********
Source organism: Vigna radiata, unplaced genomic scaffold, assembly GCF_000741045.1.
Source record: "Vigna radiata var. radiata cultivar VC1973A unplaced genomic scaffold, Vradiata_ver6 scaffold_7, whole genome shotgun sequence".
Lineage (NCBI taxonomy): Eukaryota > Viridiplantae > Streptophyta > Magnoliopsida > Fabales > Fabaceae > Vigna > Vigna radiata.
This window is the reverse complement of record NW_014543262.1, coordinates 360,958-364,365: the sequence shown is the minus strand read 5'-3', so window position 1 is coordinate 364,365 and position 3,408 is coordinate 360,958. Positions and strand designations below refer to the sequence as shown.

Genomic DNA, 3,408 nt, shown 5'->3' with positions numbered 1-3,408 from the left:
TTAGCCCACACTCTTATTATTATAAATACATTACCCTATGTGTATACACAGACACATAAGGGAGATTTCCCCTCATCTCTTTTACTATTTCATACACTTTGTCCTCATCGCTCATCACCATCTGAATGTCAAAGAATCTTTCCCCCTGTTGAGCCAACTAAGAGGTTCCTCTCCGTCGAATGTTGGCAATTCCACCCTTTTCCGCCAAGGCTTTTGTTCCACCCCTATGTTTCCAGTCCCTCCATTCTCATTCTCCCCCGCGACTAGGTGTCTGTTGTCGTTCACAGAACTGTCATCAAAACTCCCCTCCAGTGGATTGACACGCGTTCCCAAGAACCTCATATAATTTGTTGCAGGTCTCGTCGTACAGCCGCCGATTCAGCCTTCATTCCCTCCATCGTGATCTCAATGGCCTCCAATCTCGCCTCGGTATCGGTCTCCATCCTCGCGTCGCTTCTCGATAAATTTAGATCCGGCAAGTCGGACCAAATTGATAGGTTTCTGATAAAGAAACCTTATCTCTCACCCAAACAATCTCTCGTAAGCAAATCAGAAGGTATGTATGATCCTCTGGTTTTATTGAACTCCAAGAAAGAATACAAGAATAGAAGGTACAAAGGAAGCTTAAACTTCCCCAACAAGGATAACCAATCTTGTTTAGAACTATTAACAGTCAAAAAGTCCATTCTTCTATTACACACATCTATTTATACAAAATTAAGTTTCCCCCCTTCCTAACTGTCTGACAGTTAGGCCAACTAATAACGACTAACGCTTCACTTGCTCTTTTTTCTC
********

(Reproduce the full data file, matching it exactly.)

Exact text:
Source organism: Vigna radiata, unplaced genomic scaffold, assembly GCF_000741045.1.
Source record: "Vigna radiata var. radiata cultivar VC1973A unplaced genomic scaffold, Vradiata_ver6 scaffold_7, whole genome shotgun sequence".
Lineage (NCBI taxonomy): Eukaryota > Viridiplantae > Streptophyta > Magnoliopsida > Fabales > Fabaceae > Vigna > Vigna radiata.
This window is the reverse complement of record NW_014543262.1, coordinates 360,958-364,365: the sequence shown is the minus strand read 5'-3', so window position 1 is coordinate 364,365 and position 3,408 is coordinate 360,958. Positions and strand designations below refer to the sequence as shown.

Genomic DNA, 3,408 nt, shown 5'->3' with positions numbered 1-3,408 from the left:
TTAGCCCACACTCTTATTATTATAAATACATTACCCTATGTGTATACACAGACACATAAGGGAGATTTCCCCTCATCTCTTTTACTATTTCATACACTTTGTCCTCATCGCTCATCACCATCTGAATGTCAAAGAATCTTTCCCCCTGTTGAGCCAACTAAGAGGTTCCTCTCCGTCGAATGTTGGCAATTCCACCCTTTTCCGCCAAGGCTTTTGTTCCACCCCTATGTTTCCAGTCCCTCCATTCTCATTCTCCCCCGCGACTAGGTGTCTGTTGTCGTTCACAGAACTGTCATCAAAACTCCCCTCCAGTGGATTGACACGCGTTCCCAAGAACCTCATATAATTTGTTGCAGGTCTCGTCGTACAGCCGCCGATTCAGCCTTCATTCCCTCCATCGTGATCTCAATGGCCTCCAATCTCGCCTCGGTATCGGTCTCCATCCTCGCGTCGCTTCTCGATAAATTTAGATCCGGCAAGTCGGACCAAATTGATAGGTTTCTGATAAAGAAACCTTATCTCTCACCCAAACAATCTCTCGTAAGCAAATCAGAAGGTATGTATGATCCTCTGGTTTTATTGAACTCCAAGAAAGAATACAAGAATAGAAGGTACAAAGGAAGCTTAAACTTCCCCAACAAGGATAACCAATCTTGTTTAGAACTATTAACAGTCAAAAAGTCCATTCTTCTATTACACACATCTATTTATACAAAATTAAGTTTCCCCCCTTCCTAACTGTCTGACAGTTAGGCCAACTAATAACGACTAACGCTTCACTTGCTCTTTTTTCTC